Cheng JR, Xiong W, Chen WY, Gu Y, Li YS. Pixel-level crack detection using U-Net. Tencon Ieee Region. 2018: 0462–0466.
Zhang LX, Shen JK, Zhu BJ. A research on an improved Unet-based concrete crack detection algorithm. Struct Health Monit. 2021;20(4):1864–79.
Escalona U, Arce F, Zamora E, Sossa H. Fully convolutional networks for automatic pavement crack segmentation. Comput Sist. 2019;23(2):451–60.
Song WD, Jia GH, Zhu H, Jia D, Gao L. Automated pavement crack damage detection using deep multiscale convolutional features. J Adv Transport. 2020; 2020.
Choi W, Cha YJ. SDDNet: real-time crack segmentation. Ieee T Ind Electron. 2020;67(9):8016–25.
Liu W, Huang Y, Li Y, Chen Q. FPCNet: fast pavement crack detection network based on encoder-decoder architecture. 2019.
Shi F, Wang J, Shi J, Wu ZY, Wang Q, Tang ZY, He KL, Shi YH, Shen DG. Review of artificial intelligence techniques in imaging data acquisition, segmentation, and diagnosis for COVID-19. IEEE Rev Biomed Eng. 2021;14:4–15.
Glowacz A. Ventilation diagnosis of angle grinder using thermal imaging. Sensors-Basel. 2021;21(8):2853.
Glowacz A. Thermographic fault diagnosis of ventilation in BLDC motors. Sensors-Basel. 2021;21(21):7245.
Kobayashi-Velasco S, Salineiro FCS, Gialain IO, Cavalcanti MGP. Diagnosis of alveolar and root fractures: an in vitro study comparing CBCT imaging with periapical radiographs. J Appl Oral Sci. 2017;25(2):227–33.
Brady E, Mannocci F, Brown J, Wilson R, Patel S. A comparison of cone beam computed tomography and periapical radiography for the detection of vertical root fractures in nonendodontically treated teeth. Int Endod J. 2014;47(8):735–46.
Hassan B, Metska ME, Ozok AR, van der Stelt P, Wesselink PR. Detection of vertical root fractures in endodontically treated teeth by a cone beam computed tomography scan. J Endodont. 2009;35(5):719–22.
Makeeva IM, Byakova SF, Novozhilova NE, Adzhieva EK, Golubeva GI, Grachev VI, Kasatkina IV. Detection of artificially induced vertical root fractures of different widths by CBCT in vitro and in vivo. Int Endod J. 2015;49:628–35.
This work was supported by the National Natural Science Foundation of China (Grant No. 82001983, No. 81801830), Guangdong Basic and Applied Basic Research Foundation (Grant No. 2019A1515011363, No. 2019A1515111202), Science and Technology Program of Guangzhou, China (No. 202002030269).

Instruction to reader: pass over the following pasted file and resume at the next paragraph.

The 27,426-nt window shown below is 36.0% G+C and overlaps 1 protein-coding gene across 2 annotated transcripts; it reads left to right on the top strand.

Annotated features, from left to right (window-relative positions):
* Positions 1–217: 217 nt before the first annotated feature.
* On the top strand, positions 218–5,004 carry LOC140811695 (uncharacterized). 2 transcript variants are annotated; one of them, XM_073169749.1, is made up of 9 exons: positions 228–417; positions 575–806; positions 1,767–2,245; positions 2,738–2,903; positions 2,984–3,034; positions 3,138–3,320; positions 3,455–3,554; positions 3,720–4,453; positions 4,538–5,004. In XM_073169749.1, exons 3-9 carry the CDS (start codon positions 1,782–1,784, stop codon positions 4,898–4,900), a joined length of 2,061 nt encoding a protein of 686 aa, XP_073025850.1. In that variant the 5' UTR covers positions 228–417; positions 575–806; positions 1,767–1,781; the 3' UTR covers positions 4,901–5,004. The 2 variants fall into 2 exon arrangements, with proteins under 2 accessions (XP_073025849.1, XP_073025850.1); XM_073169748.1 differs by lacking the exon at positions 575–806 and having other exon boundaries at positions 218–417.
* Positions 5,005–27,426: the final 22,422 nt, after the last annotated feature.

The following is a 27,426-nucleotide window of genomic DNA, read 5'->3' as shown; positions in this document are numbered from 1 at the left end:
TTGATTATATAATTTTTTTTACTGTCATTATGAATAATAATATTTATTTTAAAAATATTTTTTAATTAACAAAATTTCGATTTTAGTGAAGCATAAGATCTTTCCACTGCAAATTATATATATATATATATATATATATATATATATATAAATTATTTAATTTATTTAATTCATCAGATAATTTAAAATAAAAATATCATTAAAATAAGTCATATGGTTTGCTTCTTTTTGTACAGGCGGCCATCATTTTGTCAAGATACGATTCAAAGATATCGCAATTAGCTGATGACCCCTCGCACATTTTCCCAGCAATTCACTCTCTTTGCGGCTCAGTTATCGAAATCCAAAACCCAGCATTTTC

Ethics approval and consent to participate
Consent for publication
The authors declare that they have no competing interests.
Springer Nature remains neutral with regard to jurisdictional claims in published maps and institutional affiliations.
Rights and permissions
Open Access This article is licensed under a Creative Commons Attribution 4.0 International License, which permits use, sharing, adaptation, distribution and reproduction in any medium or format, as long as you give appropriate credit to the original author(s) and the source, provide a link to the Creative Commons licence, and indicate if changes were made. The images or other third party material in this article are included in the article's Creative Commons licence, unless indicated otherwise in a credit line to the material. If material is not included in the article's Creative Commons licence and your intended use is not permitted by statutory regulation or exceeds the permitted use, you will need to obtain permission directly from the copyright holder. To view a copy of this licence, visit http://creativecommons.org/licenses/by/4.0/. The Creative Commons Public Domain Dedication waiver (http://creativecommons.org/publicdomain/zero/1.0/) applies to the data made available in this article, unless otherwise stated in a credit line to the data.
About this article
Cite this article
Guo, J., Wu, Y., Chen, L. et al. A perspective on the diagnosis of cracked tooth: imaging modalities evolve to AI-based analysis. BioMed Eng OnLine 21, 36 (2022). https://doi.org/10.1186/s12938-022-01008-4
- Review of oral diagnosis
- Image processing
- Artificial intelligence
- Survey of crack detection